A tremendous powerlessness

Matthias Grünewald  (1512–1516 )
Letter from the Caucuses
Paul, Sarah Jane, Fiona

Last week I watched footage of Donald Trump directing the Chinese government to investigate a political rival. He said: “If they don’t do what we want, we have tremendous, power.”

The power to make something happen in the human world. We are well acquainted with power in these terms. So much of human history is a wrestling match to try to gain or limit this kind of power.

In the wrong hands power turns against truth and the unimaginable is given terrible form. As Joseph Stalin remarked: “One death is a tragedy, one million is a statistic.”

 “We have tremendous power.”

How does such expressions of human power compare with the power of God?

There are ways of speaking about God that sound like “We have tremendous power.” Usually when the sovereignty of God is put at odds with what we understand and experience as love. But I don’t think that voice is authentic – no more than a bit of theological ventriloquism.   

So what does the power of God look like in the world?

…like a child born in a basement where animals are sheltered. like a family seeking asylum in Egypt to escape a deadly tin-pot tyrant. Like a hand reaching into the isolation of a leper. Like a beggar at a well, asking for a drink from a woman no one else wanted anything from. Like a man staggering under the weight of a cross beam.

God’s power shows up in an abandoned, rejected life that is crucified. A man who might have said: “I have tremendous powerlessness.”

God lets himself be pushed out of the world onto the cross. He is weak and powerless in the world and that is precisely the way, the only way, in which he is with us and helps us...

…Christ helps us, not by virtue of his omnipotence, but by virtue of his weakness and suffering.”

Letters and papers from prison, Dietrich Bonhoeffer

I remember one morning listening to an interview on Radio 4. An Jewish man was recounting his experience as a child imprisoned in a Nazi concentration camp. He described the day that the SS guards dragged out a group of failed escapees. They were to be executed in front of the whole camp. However, the executioners wouldn’t come from among the guards; it would be friends of the condemned men who were forced to execute them.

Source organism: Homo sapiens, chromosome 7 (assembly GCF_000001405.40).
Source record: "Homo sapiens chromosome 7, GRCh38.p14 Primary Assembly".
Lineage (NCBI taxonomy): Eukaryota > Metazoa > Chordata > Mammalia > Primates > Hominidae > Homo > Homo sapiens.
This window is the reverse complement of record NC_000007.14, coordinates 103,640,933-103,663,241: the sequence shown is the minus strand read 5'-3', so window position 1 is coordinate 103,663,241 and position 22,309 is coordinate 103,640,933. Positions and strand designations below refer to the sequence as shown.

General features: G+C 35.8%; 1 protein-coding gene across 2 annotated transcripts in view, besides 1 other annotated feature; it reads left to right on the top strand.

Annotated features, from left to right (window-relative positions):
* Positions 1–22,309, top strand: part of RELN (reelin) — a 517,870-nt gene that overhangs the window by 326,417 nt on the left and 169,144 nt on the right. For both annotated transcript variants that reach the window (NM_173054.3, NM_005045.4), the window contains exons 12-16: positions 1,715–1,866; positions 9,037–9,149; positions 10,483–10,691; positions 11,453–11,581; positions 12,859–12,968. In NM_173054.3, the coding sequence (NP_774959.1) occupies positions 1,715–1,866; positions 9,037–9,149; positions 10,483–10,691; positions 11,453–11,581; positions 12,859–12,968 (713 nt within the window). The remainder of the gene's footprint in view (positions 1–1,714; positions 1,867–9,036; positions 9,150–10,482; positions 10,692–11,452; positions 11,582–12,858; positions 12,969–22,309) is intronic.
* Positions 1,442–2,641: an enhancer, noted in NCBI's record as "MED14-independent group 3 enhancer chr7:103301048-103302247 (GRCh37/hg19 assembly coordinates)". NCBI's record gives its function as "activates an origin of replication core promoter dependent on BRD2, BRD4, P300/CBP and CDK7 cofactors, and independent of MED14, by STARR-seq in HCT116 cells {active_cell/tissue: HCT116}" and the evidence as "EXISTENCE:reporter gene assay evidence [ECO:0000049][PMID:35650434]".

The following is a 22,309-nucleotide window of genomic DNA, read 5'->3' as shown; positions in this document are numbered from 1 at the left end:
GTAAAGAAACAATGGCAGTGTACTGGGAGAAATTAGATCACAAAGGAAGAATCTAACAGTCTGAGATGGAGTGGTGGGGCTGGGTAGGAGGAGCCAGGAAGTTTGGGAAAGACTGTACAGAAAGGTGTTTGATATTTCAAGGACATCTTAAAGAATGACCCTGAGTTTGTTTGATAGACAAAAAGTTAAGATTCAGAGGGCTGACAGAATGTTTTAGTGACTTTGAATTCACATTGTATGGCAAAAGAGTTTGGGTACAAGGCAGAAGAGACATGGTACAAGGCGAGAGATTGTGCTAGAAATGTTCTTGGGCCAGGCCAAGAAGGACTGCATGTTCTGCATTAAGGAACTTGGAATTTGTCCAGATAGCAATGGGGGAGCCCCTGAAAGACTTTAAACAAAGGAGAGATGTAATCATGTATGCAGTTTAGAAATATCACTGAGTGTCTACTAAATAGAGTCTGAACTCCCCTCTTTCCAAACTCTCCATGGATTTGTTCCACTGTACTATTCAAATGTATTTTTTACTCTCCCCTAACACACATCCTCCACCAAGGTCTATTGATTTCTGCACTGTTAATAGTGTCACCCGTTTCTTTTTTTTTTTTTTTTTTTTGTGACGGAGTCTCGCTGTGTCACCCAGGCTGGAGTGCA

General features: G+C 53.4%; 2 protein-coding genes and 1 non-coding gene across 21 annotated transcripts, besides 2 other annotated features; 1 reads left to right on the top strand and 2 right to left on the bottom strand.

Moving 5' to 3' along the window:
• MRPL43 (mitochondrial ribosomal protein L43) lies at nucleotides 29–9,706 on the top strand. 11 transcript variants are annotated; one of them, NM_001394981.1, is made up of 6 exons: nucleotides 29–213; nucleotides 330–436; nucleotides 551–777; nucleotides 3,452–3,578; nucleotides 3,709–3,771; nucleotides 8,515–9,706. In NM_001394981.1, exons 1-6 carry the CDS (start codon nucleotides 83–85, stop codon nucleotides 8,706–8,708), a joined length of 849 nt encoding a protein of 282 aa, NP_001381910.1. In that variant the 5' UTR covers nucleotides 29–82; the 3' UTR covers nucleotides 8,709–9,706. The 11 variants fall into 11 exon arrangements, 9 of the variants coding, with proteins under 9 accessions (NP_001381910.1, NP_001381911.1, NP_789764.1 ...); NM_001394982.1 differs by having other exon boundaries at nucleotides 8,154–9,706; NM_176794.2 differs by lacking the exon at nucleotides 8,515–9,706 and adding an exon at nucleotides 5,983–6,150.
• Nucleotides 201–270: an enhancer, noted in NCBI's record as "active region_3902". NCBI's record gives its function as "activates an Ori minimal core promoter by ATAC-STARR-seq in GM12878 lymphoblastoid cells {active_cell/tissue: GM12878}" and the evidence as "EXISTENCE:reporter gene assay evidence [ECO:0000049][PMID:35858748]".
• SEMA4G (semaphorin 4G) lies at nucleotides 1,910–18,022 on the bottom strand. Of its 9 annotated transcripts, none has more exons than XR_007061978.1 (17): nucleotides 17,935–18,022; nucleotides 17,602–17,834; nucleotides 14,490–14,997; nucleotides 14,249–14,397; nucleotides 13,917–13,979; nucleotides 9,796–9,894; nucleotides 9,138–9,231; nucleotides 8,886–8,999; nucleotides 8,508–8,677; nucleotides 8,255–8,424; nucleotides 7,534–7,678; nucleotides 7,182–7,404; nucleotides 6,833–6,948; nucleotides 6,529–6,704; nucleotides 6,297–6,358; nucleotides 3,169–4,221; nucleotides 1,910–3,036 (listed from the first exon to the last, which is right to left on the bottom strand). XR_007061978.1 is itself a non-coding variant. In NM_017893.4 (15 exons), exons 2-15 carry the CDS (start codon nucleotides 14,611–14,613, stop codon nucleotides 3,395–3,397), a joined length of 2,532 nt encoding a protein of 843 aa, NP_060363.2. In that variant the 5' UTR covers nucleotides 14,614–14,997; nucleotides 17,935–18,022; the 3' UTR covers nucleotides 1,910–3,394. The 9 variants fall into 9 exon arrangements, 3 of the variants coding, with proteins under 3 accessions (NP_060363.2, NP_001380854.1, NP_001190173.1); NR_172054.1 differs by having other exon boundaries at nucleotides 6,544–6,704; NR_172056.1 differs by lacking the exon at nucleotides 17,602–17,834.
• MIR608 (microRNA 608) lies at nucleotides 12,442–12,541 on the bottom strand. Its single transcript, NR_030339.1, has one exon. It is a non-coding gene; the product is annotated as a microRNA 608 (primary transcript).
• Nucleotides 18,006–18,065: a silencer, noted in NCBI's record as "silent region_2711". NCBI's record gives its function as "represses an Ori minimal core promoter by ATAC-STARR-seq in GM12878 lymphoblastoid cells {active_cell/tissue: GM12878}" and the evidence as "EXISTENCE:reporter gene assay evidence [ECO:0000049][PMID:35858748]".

He described how the hands of one man shook and shook as he held the executioner’s noose. His condemned friend bent low, put his own head through the noose and kissed the trembling hands of his friend.

A tremendous powerlessness.

The Nazi guard was furious. he kicked away the condemned man’s chair.

I wrote the song Letter from the Caucuses after reading an article in the Guardian about trophy war photo’s many years ago. It tries to catch something Hanna Arendt wrote about Eichmann, one of the engineers of the holocaust.

“The trouble with Eichmann was precisely that so many were like him, and that the many were neither perverted nor sadistic, that they were, and still are, terribly and terrifyingly normal. From the viewpoint of our legal institutions and of our moral standards of judgment, this normality was much more terrifying than all the atrocities put together.”

Eichmann in Jerusalem: A Report on the Banality of Evil , Hannah Arendt

The banality of evil she called it. I try to voice that banality in the letter writer who even refers to St Christopher without any irony.

The Cello piece (played beautifully by Sarah Jane) are the growing voices of the silenced.

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